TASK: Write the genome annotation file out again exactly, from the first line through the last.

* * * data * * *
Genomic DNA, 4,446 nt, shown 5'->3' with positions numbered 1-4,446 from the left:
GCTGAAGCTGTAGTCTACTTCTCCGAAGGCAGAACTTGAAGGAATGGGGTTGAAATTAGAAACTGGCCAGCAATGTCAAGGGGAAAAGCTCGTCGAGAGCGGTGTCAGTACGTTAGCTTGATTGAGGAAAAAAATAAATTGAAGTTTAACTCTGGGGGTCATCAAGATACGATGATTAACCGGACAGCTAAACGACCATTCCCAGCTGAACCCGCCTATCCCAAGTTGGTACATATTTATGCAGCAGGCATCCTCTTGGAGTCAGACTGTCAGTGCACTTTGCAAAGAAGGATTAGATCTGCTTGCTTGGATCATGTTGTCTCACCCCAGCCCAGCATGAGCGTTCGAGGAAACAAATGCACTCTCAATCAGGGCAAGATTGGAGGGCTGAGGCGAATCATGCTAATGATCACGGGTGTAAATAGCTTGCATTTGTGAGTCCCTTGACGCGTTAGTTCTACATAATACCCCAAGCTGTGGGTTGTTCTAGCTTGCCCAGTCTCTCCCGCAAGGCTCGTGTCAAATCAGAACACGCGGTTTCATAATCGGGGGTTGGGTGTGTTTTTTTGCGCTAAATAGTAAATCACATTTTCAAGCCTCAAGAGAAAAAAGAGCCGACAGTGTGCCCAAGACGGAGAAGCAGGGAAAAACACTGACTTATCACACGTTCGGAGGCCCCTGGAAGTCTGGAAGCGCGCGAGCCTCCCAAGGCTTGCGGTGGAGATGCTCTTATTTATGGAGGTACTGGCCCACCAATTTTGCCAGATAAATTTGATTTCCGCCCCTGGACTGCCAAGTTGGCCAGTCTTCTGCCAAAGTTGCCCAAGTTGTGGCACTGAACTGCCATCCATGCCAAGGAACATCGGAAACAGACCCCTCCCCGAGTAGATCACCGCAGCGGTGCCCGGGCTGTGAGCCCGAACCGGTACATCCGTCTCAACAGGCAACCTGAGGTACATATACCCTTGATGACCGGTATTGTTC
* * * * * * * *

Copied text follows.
Genomic DNA, 4,446 nt, shown 5'->3' with positions numbered 1-4,446 from the left:
GCTGAAGCTGTAGTCTACTTCTCCGAAGGCAGAACTTGAAGGAATGGGGTTGAAATTAGAAACTGGCCAGCAATGTCAAGGGGAAAAGCTCGTCGAGAGCGGTGTCAGTACGTTAGCTTGATTGAGGAAAAAAATAAATTGAAGTTTAACTCTGGGGGTCATCAAGATACGATGATTAACCGGACAGCTAAACGACCATTCCCAGCTGAACCCGCCTATCCCAAGTTGGTACATATTTATGCAGCAGGCATCCTCTTGGAGTCAGACTGTCAGTGCACTTTGCAAAGAAGGATTAGATCTGCTTGCTTGGATCATGTTGTCTCACCCCAGCCCAGCATGAGCGTTCGAGGAAACAAATGCACTCTCAATCAGGGCAAGATTGGAGGGCTGAGGCGAATCATGCTAATGATCACGGGTGTAAATAGCTTGCATTTGTGAGTCCCTTGACGCGTTAGTTCTACATAATACCCCAAGCTGTGGGTTGTTCTAGCTTGCCCAGTCTCTCCCGCAAGGCTCGTGTCAAATCAGAACACGCGGTTTCATAATCGGGGGTTGGGTGTGTTTTTTTGCGCTAAATAGTAAATCACATTTTCAAGCCTCAAGAGAAAAAAGAGCCGACAGTGTGCCCAAGACGGAGAAGCAGGGAAAAACACTGACTTATCACACGTTCGGAGGCCCCTGGAAGTCTGGAAGCGCGCGAGCCTCCCAAGGCTTGCGGTGGAGATGCTCTTATTTATGGAGGTACTGGCCCACCAATTTTGCCAGATAAATTTGATTTCCGCCCCTGGACTGCCAAGTTGGCCAGTCTTCTGCCAAAGTTGCCCAAGTTGTGGCACTGAACTGCCATCCATGCCAAGGAACATCGGAAACAGACCCCTCCCCGAGTAGATCACCGCAGCGGTGCCCGGGCTGTGAGCCCGAACCGGTACATCCGTCTCAACAGGCAACCTGAGGTACATATACCCTTGATGACCGGTATTGTTC